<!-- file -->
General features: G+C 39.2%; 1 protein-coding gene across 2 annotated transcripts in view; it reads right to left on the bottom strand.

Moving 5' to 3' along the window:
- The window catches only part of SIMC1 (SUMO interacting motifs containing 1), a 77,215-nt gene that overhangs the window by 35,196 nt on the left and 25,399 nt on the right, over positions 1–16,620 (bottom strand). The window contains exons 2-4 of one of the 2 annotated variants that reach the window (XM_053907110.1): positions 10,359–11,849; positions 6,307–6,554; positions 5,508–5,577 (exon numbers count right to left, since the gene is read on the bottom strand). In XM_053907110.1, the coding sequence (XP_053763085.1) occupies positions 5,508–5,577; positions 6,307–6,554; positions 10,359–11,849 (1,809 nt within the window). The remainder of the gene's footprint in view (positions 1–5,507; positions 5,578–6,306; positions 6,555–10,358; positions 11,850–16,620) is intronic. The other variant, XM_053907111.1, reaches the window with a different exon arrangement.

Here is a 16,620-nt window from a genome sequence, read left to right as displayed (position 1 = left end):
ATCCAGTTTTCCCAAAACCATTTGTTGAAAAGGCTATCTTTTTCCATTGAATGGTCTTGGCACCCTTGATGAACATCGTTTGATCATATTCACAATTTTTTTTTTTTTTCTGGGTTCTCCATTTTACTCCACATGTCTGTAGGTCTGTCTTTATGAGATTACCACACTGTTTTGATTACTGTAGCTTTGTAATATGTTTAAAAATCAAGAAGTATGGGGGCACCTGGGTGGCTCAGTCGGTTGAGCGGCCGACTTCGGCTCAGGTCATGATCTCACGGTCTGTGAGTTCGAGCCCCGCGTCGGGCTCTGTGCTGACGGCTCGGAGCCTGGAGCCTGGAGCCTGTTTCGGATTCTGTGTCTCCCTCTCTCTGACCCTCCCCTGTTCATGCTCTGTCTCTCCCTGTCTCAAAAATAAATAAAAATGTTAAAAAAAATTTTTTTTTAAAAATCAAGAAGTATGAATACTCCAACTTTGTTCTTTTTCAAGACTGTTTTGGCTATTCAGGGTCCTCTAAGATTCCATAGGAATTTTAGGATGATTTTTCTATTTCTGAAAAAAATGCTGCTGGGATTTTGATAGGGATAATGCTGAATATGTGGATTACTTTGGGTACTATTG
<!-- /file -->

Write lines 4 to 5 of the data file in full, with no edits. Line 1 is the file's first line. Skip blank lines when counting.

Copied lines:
Here is a 16,620-nt window from a genome sequence, read left to right as displayed (position 1 = left end):
ATCCAGTTTTCCCAAAACCATTTGTTGAAAAGGCTATCTTTTTCCATTGAATGGTCTTGGCACCCTTGATGAACATCGTTTGATCATATTCACAATTTTTTTTTTTTTTCTGGGTTCTCCATTTTACTCCACATGTCTGTAGGTCTGTCTTTATGAGATTACCACACTGTTTTGATTACTGTAGCTTTGTAATATGTTTAAAAATCAAGAAGTATGGGGGCACCTGGGTGGCTCAGTCGGTTGAGCGGCCGACTTCGGCTCAGGTCATGATCTCACGGTCTGTGAGTTCGAGCCCCGCGTCGGGCTCTGTGCTGACGGCTCGGAGCCTGGAGCCTGGAGCCTGTTTCGGATTCTGTGTCTCCCTCTCTCTGACCCTCCCCTGTTCATGCTCTGTCTCTCCCTGTCTCAAAAATAAATAAAAATGTTAAAAAAAATTTTTTTTTAAAAATCAAGAAGTATGAATACTCCAACTTTGTTCTTTTTCAAGACTGTTTTGGCTATTCAGGGTCCTCTAAGATTCCATAGGAATTTTAGGATGATTTTTCTATTTCTGAAAAAAATGCTGCTGGGATTTTGATAGGGATAATGCTGAATATGTGGATTACTTTGGGTACTATTG